A 12th-century illustrated text by Hildegard of Bingen; Leaves and Flowers Aged White Peony tea.


In addition to loose-leaf blends, you also offer tea in other wonderful, poetic forms. One I’m intrigued by is the Mist Tea Cake, which you describe as “an opportunity for direct communion with the leaf.” Would you share why?

White Tea is minimally processed, and in essence, the truest representation of the Camellia sinensis plant. Other types of tea like green, oolong, black are altered by heat, steam, or rolling of the leaf. All these processes have a specific effect on the tea’s flavor. But White Tea is so pure. Other than the picking and natural withering (drying) of the leaf, it is hardly touched. In this way I see it as a special and intimate tea offering. Especially in this traditional pressed cake form.


 A Leaves and Flowers Mist Tea Cake

 A Leaves and Flowers Mist Tea Cake


And would you also share a bit about the Hojicha Latte Powder?

Our Hojicha Latte Powder is such a delicious treat. It’s made from the older leaves and stems of the tea plant that have been roasted and stone-ground into a fine powder. This powder can be prepared like matcha but it has a completely different flavor. Hojicha is nutty and slightly smokey, with rich caramel notes. I like it best whisked into warm oat milk with a touch of honey or maple and flecks of maldon sea salt.

 Latte in a pink glass set on a white table

The Hojicha Latte Powder brew


Will you be introducing any new teas this season?

We’re bringing back a tea that's been off our menu for a little while that people love, it's called Van Van, and it's a lemongrass-based tea; the lemongrass is from this beautiful organic farm in Sri Lanka. We have another tea that we're releasing that's a collaboration with Permanent Collection. It's very place-based. It’s composed of a lot of ingredients from the Inverness area, and they approached us wanting it to really capture the essence of that place. The tea is called Mt. Tamalpais, and it was such a beautiful project to work on.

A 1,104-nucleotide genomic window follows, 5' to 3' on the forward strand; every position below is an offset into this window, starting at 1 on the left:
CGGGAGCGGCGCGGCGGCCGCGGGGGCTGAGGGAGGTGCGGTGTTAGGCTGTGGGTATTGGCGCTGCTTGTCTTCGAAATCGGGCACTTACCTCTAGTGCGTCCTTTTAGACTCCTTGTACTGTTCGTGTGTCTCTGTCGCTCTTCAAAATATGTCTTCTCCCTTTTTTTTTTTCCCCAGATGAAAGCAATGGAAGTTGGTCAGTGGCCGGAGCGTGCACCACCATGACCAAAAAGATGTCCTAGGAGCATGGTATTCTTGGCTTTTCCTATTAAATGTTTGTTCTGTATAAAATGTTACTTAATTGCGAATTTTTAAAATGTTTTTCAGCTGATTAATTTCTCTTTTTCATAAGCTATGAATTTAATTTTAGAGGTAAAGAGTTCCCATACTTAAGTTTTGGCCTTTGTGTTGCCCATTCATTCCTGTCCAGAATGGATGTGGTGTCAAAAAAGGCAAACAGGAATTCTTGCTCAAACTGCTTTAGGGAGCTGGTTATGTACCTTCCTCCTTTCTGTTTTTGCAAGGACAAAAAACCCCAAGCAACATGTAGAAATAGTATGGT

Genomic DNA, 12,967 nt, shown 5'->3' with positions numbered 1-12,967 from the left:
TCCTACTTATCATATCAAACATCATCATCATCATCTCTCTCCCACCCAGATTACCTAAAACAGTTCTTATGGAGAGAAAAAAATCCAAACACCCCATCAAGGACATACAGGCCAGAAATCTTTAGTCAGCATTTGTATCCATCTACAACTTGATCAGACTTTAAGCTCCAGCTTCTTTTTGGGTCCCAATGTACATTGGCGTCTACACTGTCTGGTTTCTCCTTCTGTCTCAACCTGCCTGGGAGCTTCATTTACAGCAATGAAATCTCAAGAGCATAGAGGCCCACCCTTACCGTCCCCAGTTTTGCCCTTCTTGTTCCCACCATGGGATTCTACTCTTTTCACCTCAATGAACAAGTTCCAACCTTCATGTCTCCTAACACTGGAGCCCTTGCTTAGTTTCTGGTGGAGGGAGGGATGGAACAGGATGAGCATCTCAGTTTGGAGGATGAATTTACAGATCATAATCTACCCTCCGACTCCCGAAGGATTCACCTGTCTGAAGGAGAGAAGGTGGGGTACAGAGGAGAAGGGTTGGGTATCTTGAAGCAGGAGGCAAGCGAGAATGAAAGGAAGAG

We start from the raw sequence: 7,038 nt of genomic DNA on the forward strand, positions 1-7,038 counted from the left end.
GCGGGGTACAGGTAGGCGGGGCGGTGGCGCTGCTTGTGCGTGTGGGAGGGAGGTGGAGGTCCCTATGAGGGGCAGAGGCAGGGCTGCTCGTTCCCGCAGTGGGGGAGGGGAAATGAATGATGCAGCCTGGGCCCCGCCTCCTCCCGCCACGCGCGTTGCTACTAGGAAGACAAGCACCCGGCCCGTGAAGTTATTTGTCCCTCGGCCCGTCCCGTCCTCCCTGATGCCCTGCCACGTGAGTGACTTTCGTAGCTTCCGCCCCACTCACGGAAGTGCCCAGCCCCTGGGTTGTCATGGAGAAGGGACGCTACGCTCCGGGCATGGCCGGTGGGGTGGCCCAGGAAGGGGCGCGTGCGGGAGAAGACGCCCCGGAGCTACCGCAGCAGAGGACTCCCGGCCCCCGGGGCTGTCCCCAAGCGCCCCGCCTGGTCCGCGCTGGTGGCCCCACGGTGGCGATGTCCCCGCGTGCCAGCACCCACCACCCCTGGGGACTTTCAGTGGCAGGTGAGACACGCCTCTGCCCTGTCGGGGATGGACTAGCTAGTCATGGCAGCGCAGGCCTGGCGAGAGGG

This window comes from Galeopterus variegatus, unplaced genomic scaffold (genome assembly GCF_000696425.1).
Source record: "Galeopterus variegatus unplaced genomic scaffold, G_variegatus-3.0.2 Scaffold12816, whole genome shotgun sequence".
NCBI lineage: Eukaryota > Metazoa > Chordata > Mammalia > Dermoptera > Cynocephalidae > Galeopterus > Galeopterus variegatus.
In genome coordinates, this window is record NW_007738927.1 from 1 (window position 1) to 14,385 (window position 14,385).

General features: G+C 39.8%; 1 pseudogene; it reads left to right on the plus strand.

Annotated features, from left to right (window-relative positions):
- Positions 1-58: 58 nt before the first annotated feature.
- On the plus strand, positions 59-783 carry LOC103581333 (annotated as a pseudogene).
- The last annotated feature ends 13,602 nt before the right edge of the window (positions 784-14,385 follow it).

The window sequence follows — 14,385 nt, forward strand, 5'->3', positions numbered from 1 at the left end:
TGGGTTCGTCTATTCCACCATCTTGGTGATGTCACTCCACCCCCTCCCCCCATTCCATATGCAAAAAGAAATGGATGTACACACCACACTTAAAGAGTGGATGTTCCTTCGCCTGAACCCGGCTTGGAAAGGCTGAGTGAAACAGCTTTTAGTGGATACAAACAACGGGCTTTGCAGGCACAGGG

How absolutely wonderful, to think about place-based tea. The landscapes both internal and external that are inherent to each geography.

We've wanted to do more place-based teas, and when we have more time to travel we want to go to different regions and really get into what plants are speaking to us, and what would capture the essence of these places.


I imagine one of the rewards of your work is hearing about the lovely experiences people have around your tea.

Yes, it's so nice to hear from our customers. We have had so many sweet messages, like when something goes out of stock and we get a message like, “Oh, this is I drink this tea every day,” or, “I sent this tea to my mother and she loves it.” Since we don’t have a brick and mortar shop, these messages are invaluable to us.


A glass pot of tea


Van Van Granita Recipe

Iced tea granita using the Van Van Infusion


250 milliliters (roughly 1 cup) freshly brewed Van Van tea, cooled

2 tablespoons lemon juice

1 1/2 ounces caster sugar


Dissolve the sugar in the lemon juice over low heat, then mix with the tea.

Strain into a plastic container with a lid.

Freeze for 3 hours and then mix well, breaking up the crystals around the edge of the container and mixing with the slushy center. 

Freeze for an additional 2 hours and mix again.

When ready to serve, use a fork to scratch / break the granita and serve in small glasses or a shallow bowl. If you have made it ahead and it has frozen solid, put it in the fridge for 30 minutes to soften a bit before serving. 

(Optional) Garnish with fresh or candied edible flower petals.